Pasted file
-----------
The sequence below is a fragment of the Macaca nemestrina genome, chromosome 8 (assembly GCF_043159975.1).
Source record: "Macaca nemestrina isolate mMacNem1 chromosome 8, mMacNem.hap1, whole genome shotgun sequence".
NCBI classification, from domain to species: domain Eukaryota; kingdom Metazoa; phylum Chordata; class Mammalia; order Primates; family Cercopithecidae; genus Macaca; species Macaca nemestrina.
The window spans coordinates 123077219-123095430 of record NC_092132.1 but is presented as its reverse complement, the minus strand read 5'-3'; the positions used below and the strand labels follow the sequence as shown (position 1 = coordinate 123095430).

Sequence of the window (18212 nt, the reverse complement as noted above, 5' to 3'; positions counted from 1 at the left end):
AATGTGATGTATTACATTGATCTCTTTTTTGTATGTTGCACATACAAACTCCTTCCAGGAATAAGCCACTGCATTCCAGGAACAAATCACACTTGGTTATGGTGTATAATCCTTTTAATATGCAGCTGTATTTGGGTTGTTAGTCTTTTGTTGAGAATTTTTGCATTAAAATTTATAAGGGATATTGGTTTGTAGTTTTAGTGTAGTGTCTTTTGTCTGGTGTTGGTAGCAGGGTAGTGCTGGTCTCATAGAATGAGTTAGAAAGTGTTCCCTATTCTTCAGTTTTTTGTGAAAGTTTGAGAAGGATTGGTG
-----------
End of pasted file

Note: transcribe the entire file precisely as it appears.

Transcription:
The sequence below is a fragment of the Macaca nemestrina genome, chromosome 8 (assembly GCF_043159975.1).
Source record: "Macaca nemestrina isolate mMacNem1 chromosome 8, mMacNem.hap1, whole genome shotgun sequence".
NCBI classification, from domain to species: domain Eukaryota; kingdom Metazoa; phylum Chordata; class Mammalia; order Primates; family Cercopithecidae; genus Macaca; species Macaca nemestrina.
The window spans coordinates 123077219-123095430 of record NC_092132.1 but is presented as its reverse complement, the minus strand read 5'-3'; the positions used below and the strand labels follow the sequence as shown (position 1 = coordinate 123095430).

Sequence of the window (18212 nt, the reverse complement as noted above, 5' to 3'; positions counted from 1 at the left end):
AATGTGATGTATTACATTGATCTCTTTTTTGTATGTTGCACATACAAACTCCTTCCAGGAATAAGCCACTGCATTCCAGGAACAAATCACACTTGGTTATGGTGTATAATCCTTTTAATATGCAGCTGTATTTGGGTTGTTAGTCTTTTGTTGAGAATTTTTGCATTAAAATTTATAAGGGATATTGGTTTGTAGTTTTAGTGTAGTGTCTTTTGTCTGGTGTTGGTAGCAGGGTAGTGCTGGTCTCATAGAATGAGTTAGAAAGTGTTCCCTATTCTTCAGTTTTTTGTGAAAGTTTGAGAAGGATTGGTG